I was just talking to my mom on the phone, and she told me about a big book donation project her library did for an alum stationed in Afghanistan.
I think it’s a powerful story – the request, the way the community came together to make it happen, the challenges that never seemed to become full-out problems, and the way she facilitated the whole thing.
She said the college was excited about the potential for publicity, and that she was doing a big write-up of the story so that PR could send it to the regional newspaper. She also said she might present this project at an upcoming library conference.
What was really exciting to me was the feeling that this was a big success for the community; my mom agrees that there’s a sense of “Great! We rock! What’s next?” I’m interested in how they could use social media to keep up the momentum.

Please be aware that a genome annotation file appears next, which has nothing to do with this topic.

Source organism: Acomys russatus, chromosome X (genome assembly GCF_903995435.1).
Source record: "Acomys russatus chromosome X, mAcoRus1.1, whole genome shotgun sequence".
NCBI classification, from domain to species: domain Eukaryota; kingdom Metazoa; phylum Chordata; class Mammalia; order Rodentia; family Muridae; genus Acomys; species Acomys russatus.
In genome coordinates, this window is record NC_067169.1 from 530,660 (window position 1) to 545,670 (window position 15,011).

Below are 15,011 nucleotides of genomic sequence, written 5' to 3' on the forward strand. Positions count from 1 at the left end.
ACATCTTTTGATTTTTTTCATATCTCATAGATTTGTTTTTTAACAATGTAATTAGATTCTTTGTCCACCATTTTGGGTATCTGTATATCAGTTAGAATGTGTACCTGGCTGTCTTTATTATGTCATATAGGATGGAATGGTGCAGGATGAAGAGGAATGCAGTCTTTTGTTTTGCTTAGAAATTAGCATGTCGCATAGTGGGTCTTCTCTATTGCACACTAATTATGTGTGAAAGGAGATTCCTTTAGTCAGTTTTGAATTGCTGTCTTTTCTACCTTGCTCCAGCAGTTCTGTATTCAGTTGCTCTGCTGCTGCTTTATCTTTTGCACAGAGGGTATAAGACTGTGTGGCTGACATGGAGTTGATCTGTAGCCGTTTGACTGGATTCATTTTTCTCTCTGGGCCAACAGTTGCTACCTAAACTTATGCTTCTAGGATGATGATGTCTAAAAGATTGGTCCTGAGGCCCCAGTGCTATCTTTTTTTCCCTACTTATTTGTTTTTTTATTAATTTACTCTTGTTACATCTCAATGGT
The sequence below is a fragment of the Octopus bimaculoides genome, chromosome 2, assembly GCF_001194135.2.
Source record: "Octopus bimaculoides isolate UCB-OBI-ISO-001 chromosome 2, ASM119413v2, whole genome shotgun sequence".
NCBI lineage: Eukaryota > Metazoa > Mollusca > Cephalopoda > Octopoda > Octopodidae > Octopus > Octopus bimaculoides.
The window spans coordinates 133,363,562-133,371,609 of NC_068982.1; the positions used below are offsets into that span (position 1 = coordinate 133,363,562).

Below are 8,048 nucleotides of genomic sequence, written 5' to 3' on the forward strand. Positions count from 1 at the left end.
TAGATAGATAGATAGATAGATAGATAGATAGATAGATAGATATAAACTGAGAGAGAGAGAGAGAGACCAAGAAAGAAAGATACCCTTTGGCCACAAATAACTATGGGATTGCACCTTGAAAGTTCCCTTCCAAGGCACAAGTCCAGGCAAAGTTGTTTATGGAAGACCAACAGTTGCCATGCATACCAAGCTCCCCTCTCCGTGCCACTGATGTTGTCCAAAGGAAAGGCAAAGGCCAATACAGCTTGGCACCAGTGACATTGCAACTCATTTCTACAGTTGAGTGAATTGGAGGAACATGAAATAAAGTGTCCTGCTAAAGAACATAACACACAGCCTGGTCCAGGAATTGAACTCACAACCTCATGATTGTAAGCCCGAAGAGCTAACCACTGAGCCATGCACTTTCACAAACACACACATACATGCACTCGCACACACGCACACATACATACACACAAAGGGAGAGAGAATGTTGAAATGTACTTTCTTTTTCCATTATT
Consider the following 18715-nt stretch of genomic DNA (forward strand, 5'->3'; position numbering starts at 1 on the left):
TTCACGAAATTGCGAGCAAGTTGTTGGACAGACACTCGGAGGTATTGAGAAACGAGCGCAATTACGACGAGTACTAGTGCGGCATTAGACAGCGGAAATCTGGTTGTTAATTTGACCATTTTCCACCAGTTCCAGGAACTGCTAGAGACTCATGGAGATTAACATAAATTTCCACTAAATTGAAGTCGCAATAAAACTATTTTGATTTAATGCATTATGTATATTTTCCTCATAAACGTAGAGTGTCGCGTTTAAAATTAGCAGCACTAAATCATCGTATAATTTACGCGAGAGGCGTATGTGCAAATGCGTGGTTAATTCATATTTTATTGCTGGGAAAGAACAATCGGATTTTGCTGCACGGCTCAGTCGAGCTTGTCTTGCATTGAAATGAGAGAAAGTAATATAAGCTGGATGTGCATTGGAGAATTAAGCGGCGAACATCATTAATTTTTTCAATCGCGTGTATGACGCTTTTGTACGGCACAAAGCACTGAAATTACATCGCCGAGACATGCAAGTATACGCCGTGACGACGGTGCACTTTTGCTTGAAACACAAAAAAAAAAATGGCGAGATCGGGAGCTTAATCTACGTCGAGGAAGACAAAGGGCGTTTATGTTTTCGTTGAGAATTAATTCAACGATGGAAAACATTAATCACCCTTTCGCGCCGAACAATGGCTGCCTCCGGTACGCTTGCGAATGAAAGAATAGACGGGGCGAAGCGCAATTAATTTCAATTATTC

I see a huge opportunity for the college to reach out to its community of neighbors and alumni. I see a way for the library to assert its continued relevance in a changing world. I see a successful project whose nuts and bolts should be shared, and a story about a large county-run community college going above and beyond what many would expect. This doesn’t have to be a one-time occurrence. It could be a direction.
I have so many ideas for where they could go with this, but I think my ideas are a lot less relevant than those of people affiliated with the college. I wonder what would happen if the college worked wikily (Beth elaborates) with its faculty, staff, students, and alumni to look for a place where needs, interests, and resources met.
No, seriously. They’re planning to send out an email to the whole college with thank-yous and some donations stats. Why not enclose a link to an extremely simple wiki called “What’s Our Next Project?”
(Really, Mom, why not?)
- If they had time to share their story in only one additional way, what would you suggest
- How did you tell your story?
- How do you keep the momentum going, turning one great instance into many?
- How do you bridge a large preexisting community from newspapers and emails to Web 2.0?